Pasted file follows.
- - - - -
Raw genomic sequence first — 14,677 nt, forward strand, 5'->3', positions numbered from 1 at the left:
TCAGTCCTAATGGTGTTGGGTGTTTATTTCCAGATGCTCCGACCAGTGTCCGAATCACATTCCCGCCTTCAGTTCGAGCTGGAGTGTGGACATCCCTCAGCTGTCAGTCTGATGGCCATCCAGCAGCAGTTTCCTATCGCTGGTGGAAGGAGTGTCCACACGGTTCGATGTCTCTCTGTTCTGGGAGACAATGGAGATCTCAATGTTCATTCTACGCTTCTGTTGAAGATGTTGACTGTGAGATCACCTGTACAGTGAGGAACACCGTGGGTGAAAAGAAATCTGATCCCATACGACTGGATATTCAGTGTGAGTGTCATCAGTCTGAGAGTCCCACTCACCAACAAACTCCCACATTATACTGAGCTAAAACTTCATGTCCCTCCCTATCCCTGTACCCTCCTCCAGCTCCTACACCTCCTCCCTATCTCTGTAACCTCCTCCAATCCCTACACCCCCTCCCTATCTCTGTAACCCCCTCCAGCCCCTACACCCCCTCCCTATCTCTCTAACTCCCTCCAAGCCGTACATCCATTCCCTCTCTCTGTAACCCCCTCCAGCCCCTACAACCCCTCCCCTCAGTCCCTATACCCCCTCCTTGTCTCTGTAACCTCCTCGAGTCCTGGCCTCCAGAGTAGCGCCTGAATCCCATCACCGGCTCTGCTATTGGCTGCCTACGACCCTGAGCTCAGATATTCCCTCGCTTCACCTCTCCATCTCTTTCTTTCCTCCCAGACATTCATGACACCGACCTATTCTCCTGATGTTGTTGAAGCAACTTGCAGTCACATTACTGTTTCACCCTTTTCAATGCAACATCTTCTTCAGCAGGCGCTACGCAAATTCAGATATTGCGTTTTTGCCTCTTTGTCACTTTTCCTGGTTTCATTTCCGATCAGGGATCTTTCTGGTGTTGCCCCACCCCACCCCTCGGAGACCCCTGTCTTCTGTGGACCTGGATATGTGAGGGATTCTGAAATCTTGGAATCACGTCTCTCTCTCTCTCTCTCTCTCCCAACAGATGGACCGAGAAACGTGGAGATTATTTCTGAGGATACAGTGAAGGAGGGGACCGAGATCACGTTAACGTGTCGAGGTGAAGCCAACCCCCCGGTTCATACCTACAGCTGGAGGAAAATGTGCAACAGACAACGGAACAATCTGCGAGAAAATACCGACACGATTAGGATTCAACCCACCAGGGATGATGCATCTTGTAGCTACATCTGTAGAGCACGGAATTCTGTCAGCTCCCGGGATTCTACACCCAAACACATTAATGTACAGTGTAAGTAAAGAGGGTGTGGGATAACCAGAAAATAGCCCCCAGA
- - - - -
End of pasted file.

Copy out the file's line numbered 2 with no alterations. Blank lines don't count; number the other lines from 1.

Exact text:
TCAGTCCTAATGGTGTTGGGTGTTTATTTCCAGATGCTCCGACCAGTGTCCGAATCACATTCCCGCCTTCAGTTCGAGCTGGAGTGTGGACATCCCTCAGCTGTCAGTCTGATGGCCATCCAGCAGCAGTTTCCTATCGCTGGTGGAAGGAGTGTCCACACGGTTCGATGTCTCTCTGTTCTGGGAGACAATGGAGATCTCAATGTTCATTCTACGCTTCTGTTGAAGATGTTGACTGTGAGATCACCTGTACAGTGAGGAACACCGTGGGTGAAAAGAAATCTGATCCCATACGACTGGATATTCAGTGTGAGTGTCATCAGTCTGAGAGTCCCACTCACCAACAAACTCCCACATTATACTGAGCTAAAACTTCATGTCCCTCCCTATCCCTGTACCCTCCTCCAGCTCCTACACCTCCTCCCTATCTCTGTAACCTCCTCCAATCCCTACACCCCCTCCCTATCTCTGTAACCCCCTCCAGCCCCTACACCCCCTCCCTATCTCTCTAACTCCCTCCAAGCCGTACATCCATTCCCTCTCTCTGTAACCCCCTCCAGCCCCTACAACCCCTCCCCTCAGTCCCTATACCCCCTCCTTGTCTCTGTAACCTCCTCGAGTCCTGGCCTCCAGAGTAGCGCCTGAATCCCATCACCGGCTCTGCTATTGGCTGCCTACGACCCTGAGCTCAGATATTCCCTCGCTTCACCTCTCCATCTCTTTCTTTCCTCCCAGACATTCATGACACCGACCTATTCTCCTGATGTTGTTGAAGCAACTTGCAGTCACATTACTGTTTCACCCTTTTCAATGCAACATCTTCTTCAGCAGGCGCTACGCAAATTCAGATATTGCGTTTTTGCCTCTTTGTCACTTTTCCTGGTTTCATTTCCGATCAGGGATCTTTCTGGTGTTGCCCCACCCCACCCCTCGGAGACCCCTGTCTTCTGTGGACCTGGATATGTGAGGGATTCTGAAATCTTGGAATCACGTCTCTCTCTCTCTCTCTCTCTCCCAACAGATGGACCGAGAAACGTGGAGATTATTTCTGAGGATACAGTGAAGGAGGGGACCGAGATCACGTTAACGTGTCGAGGTGAAGCCAACCCCCCGGTTCATACCTACAGCTGGAGGAAAATGTGCAACAGACAACGGAACAATCTGCGAGAAAATACCGACACGATTAGGATTCAACCCACCAGGGATGATGCATCTTGTAGCTACATCTGTAGAGCACGGAATTCTGTCAGCTCCCGGGATTCTACACCCAAACACATTAATGTACAGTGTAAGTAAAGAGGGTGTGGGATAACCAGAAAATAGCCCCCAGA